The German arm of pan-European mobile operator O2 has revealed plans to launch a residential third-generation (3G) service in the autumn. The offering will enable O2 customers with a laptop computer or PDA to connect to the internet on the same tariffs as they would pay for their basic fixed line services. Customers will be able to choose whether to have the connection charged by data volume or time spent online. O2 has yet to reveal the exact bandwidth capabilities of the new service.
By taking the laptop/PDA pilot route for its initial commercial 3G offering, O2 is following a similar strategy to Europe’s biggest cellco, Vodafone, which has built a pilot 3G network in Portugal covering Lisbon, Oporto, Coimbra and Aveiro. In mid-February 2004 it launched a Mobile Connect 3G/GPRS laptop computer datacard, offering data transmission rates of up to 384kbps.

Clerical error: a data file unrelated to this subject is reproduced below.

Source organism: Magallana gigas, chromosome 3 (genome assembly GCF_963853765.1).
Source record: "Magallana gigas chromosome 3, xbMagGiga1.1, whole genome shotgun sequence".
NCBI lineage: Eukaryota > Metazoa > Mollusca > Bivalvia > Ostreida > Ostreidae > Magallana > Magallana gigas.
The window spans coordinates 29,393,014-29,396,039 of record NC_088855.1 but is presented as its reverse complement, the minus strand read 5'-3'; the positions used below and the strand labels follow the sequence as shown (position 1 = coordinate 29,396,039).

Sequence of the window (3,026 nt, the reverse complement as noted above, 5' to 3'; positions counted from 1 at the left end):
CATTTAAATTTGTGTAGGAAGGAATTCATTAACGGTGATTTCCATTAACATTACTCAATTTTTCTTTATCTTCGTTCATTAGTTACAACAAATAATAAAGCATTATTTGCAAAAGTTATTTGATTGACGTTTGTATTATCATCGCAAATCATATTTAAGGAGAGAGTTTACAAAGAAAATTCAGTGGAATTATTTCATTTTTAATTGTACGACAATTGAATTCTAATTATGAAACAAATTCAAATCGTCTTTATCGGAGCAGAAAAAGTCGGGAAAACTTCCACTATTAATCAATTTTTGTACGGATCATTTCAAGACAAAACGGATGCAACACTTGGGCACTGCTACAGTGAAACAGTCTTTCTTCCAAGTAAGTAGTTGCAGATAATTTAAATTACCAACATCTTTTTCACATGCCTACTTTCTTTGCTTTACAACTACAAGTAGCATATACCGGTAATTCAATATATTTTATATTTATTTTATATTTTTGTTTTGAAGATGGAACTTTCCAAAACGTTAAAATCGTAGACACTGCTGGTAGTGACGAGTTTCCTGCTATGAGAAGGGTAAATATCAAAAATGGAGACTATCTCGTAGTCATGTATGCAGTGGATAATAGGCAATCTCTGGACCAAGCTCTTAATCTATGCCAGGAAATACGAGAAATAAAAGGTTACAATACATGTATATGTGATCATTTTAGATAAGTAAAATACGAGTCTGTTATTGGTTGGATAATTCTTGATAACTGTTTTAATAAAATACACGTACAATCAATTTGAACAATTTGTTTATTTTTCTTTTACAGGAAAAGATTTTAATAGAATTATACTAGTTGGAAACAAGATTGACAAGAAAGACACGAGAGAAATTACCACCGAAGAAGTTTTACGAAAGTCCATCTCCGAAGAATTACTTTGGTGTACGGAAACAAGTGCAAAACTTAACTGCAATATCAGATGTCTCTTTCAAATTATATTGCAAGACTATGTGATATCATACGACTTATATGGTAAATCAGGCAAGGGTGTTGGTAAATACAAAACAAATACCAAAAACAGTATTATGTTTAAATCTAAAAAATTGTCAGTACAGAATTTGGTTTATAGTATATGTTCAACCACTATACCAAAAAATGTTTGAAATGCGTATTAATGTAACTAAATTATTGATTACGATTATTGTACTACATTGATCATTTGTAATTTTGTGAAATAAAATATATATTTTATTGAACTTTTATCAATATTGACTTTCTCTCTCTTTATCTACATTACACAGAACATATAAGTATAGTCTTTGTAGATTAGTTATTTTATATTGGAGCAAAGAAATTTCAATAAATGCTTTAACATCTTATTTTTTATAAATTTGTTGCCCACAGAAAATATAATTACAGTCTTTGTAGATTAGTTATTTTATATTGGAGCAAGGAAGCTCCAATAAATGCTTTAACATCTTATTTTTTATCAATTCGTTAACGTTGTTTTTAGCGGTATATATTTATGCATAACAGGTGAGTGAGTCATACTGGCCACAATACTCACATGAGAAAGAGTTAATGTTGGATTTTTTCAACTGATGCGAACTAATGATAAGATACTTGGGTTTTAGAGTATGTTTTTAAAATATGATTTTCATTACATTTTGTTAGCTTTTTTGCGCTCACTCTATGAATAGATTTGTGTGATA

Meanwhile, Germany’s biggest mobile operator, Deutsche Telekom’s subsidiary T-Mobile, is remaining relatively tight-lipped about its own 3G launch plans, apart from saying that it does not want to mimic Vodafone or 02’s ‘phoneless 3G launches’. Last month T-Mobile said that it expected to unveil a range of 3G phones ‘within weeks not months’, and was on the verge of making ‘an interesting announcement’. This has led to a flurry of speculation that T-Mobile could become the first among Europe’s real mobile heavyweights to start selling 3G phones on a full commercial basis.